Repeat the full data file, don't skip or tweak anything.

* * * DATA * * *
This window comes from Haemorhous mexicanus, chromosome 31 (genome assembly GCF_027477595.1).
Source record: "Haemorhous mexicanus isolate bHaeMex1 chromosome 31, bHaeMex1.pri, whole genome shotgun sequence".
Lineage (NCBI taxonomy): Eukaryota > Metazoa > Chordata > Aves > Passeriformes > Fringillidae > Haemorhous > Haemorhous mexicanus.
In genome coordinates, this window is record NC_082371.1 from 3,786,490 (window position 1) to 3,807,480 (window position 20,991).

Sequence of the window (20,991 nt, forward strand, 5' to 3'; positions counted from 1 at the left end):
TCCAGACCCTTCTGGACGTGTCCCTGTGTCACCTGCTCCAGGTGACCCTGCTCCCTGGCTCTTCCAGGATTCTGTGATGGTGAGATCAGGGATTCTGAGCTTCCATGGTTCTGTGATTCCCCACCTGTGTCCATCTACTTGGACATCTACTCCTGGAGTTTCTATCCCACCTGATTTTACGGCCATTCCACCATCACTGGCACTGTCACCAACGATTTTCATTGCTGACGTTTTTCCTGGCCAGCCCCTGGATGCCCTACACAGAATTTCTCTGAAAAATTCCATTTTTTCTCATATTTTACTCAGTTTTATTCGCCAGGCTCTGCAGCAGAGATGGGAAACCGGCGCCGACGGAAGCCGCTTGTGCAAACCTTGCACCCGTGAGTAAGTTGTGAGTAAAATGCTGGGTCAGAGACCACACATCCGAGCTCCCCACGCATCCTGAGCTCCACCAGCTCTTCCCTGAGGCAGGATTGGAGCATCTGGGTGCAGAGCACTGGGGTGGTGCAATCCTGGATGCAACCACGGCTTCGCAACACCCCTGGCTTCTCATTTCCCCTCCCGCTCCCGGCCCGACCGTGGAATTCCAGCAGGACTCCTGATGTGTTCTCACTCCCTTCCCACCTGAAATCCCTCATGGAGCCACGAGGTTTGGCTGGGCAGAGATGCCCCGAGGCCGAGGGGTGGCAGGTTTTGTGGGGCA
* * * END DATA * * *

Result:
This window comes from Haemorhous mexicanus, chromosome 31 (genome assembly GCF_027477595.1).
Source record: "Haemorhous mexicanus isolate bHaeMex1 chromosome 31, bHaeMex1.pri, whole genome shotgun sequence".
Lineage (NCBI taxonomy): Eukaryota > Metazoa > Chordata > Aves > Passeriformes > Fringillidae > Haemorhous > Haemorhous mexicanus.
In genome coordinates, this window is record NC_082371.1 from 3,786,490 (window position 1) to 3,807,480 (window position 20,991).

Sequence of the window (20,991 nt, forward strand, 5' to 3'; positions counted from 1 at the left end):
TCCAGACCCTTCTGGACGTGTCCCTGTGTCACCTGCTCCAGGTGACCCTGCTCCCTGGCTCTTCCAGGATTCTGTGATGGTGAGATCAGGGATTCTGAGCTTCCATGGTTCTGTGATTCCCCACCTGTGTCCATCTACTTGGACATCTACTCCTGGAGTTTCTATCCCACCTGATTTTACGGCCATTCCACCATCACTGGCACTGTCACCAACGATTTTCATTGCTGACGTTTTTCCTGGCCAGCCCCTGGATGCCCTACACAGAATTTCTCTGAAAAATTCCATTTTTTCTCATATTTTACTCAGTTTTATTCGCCAGGCTCTGCAGCAGAGATGGGAAACCGGCGCCGACGGAAGCCGCTTGTGCAAACCTTGCACCCGTGAGTAAGTTGTGAGTAAAATGCTGGGTCAGAGACCACACATCCGAGCTCCCCACGCATCCTGAGCTCCACCAGCTCTTCCCTGAGGCAGGATTGGAGCATCTGGGTGCAGAGCACTGGGGTGGTGCAATCCTGGATGCAACCACGGCTTCGCAACACCCCTGGCTTCTCATTTCCCCTCCCGCTCCCGGCCCGACCGTGGAATTCCAGCAGGACTCCTGATGTGTTCTCACTCCCTTCCCACCTGAAATCCCTCATGGAGCCACGAGGTTTGGCTGGGCAGAGATGCCCCGAGGCCGAGGGGTGGCAGGTTTTGTGGGGCA